American Government and Politics in the Information Age

(6 reviews)

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Pub Date: 2016

ISBN 13: 978-1-9461350-4-9

Publisher: University of Minnesota Libraries Publishing

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Reviewed by Kiersta Fricke-Gostnell, Full-time ABS faculty/ABS Depart.Chair, Rogue Community College, on 4/12/2017.

The book is not an in-depth study. It provides an overview of the topics outlined in the chapters in its table of contents.… read more

 

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Reviewed by Constance DeVereaux, Associate Professor and Director, LEAP Institute for the Arts - Colorado State University, on 12/6/2016.

The book is comprehensive in its intended content. The presence of links and sidebars provides a wealth of additional information that would be … read more

 

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Reviewed by Solana Kline, Professor, Central Oregon Community College, on 8/22/2016.

This text has no clear index or table of contents. It does a chapter by chapter break down in the introduction however, there is no overall reference … read more

 

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Reviewed by John Forren, Assistant Professor, Miami University, on 8/22/2016.

This text covers all of the major subjects/areas that are typically included in an introductory-level textbook on American government and politics. … read more

 

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Reviewed by Rodney Hanson, Politcal Science Instructor, Central Oregon Community College, on 8/22/2016.

This textbook covers all the traditional topics and areas of United States politics and government. Containing seventeen chapters and over 700 pages, … read more

 

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Reviewed by Glen Krutz, Professor of Political Science, University of Oklahoma, on 1/13/2015.

Yes, the text covers all the traditional areas of an American government textbook, plus adds an interesting theme on information transmission in … read more

 

Table of Contents

  • Chapter 1: Communication in the Information Age
  • Chapter 2: The Constitution and the Structure of Government Power
  • Chapter 3: Federalism
  • Chapter 4: Civil Liberties
  • Chapter 5: Civil Rights
  • Chapter 6: Political Culture and Socialization
  • Chapter 7: Public Opinion
  • Chapter 8: Participation, Voting, and Social Movements
  • Chapter 9: Interest Groups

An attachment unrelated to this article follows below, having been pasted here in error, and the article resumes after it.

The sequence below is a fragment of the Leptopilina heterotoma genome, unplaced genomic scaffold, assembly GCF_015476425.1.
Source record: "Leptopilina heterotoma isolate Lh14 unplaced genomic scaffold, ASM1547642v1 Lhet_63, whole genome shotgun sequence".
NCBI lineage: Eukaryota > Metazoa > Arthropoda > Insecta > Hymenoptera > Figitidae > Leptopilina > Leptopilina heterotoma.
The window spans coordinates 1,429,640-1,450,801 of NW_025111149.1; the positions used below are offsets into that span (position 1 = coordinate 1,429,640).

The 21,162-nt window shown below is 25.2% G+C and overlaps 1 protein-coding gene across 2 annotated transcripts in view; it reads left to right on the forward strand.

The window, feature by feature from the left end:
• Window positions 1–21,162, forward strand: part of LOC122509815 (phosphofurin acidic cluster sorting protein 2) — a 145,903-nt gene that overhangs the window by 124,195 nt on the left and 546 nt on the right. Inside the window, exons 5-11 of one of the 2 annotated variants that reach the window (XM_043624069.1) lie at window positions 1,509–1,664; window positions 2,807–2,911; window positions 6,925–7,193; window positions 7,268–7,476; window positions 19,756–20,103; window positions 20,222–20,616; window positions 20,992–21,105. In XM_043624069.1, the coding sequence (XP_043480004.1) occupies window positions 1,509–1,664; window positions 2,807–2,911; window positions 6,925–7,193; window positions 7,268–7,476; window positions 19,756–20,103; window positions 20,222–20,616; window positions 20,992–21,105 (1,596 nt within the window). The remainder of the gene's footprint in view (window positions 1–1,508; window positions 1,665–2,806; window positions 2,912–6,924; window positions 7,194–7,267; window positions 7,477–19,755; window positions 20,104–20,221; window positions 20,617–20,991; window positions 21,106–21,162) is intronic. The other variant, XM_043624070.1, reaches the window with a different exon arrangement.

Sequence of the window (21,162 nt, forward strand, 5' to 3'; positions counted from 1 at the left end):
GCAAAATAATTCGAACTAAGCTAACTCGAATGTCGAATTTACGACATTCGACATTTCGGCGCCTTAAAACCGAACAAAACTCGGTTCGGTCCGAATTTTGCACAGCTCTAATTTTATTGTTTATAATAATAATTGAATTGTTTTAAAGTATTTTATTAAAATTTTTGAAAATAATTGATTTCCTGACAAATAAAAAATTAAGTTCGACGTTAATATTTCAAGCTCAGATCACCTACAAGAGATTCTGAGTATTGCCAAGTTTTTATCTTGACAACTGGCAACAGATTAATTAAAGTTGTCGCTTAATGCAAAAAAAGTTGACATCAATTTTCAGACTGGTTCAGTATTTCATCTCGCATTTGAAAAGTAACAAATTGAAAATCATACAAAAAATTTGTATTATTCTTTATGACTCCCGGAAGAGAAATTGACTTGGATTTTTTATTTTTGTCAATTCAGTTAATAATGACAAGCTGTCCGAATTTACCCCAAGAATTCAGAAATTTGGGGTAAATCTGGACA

• Chapter 10: Political Parties
  • Chapter 11: Campaigns and Elections
  • Chapter 12: Congress
  • Chapter 13: The Presidency
  • Chapter 14: The Bureaucracy
  • Chapter 15: The Courts
  • Chapter 16: Policymaking and Domestic Policies
  • Chapter 17: Foreign and National Security Policies

About the Book

This text is a comprehensive introduction to the vital subject of American government and politics. Governments decide who gets what, when, how (See Harold D. Lasswell, Politics: Who Gets What, When, How, [New York: McGraw-Hill, 1936]); they make policies and pass laws that are binding on all a society’s members; they decide about taxation and spending, benefits and costs, even life and death.

Governments possess power—the ability to gain compliance and to get people under their jurisdiction to obey them—and they may exercise their power by using the police and military to enforce their decisions. However, power need not involve the exercise of force or compulsion; people often obey because they think it is in their interest to do so, they have no reason to disobey, or they fear punishment. Above all, people obey their government because it has authority; its power is seen by people as rightfully held, as legitimate. People can grant their government legitimacy because they have been socialized to do so; because there are processes, such as elections, that enable them to choose and change their rulers; and because they believe that their governing institutions operate justly.

Politics is the process by which leaders are selected and policy decisions are made and executed. It involves people and groups, both inside and outside of government, engaged in deliberation and debate, disagreement and conflict, cooperation and consensus, and power struggles.

In covering American government and politics, our text introduces the intricacies of the Constitution, the complexities of federalism, the meanings of civil liberties, and the conflicts over civil rights;explains how people are socialized to politics, acquire and express opinions, and participate in political life; describes interest groups, political parties, and elections—the intermediaries that link people to government and politics; details the branches of government and how they operate; and shows how policies are made and affect people’s lives.

About the Contributors

Author(s)

American Government and Politics in the Information Age is adapted from a work produced by a publisher who has requested that they and the original author not receive attribution. This adapted edition is produced by the University of Minnesota Libraries Publishing through the eLearning Support Initiative.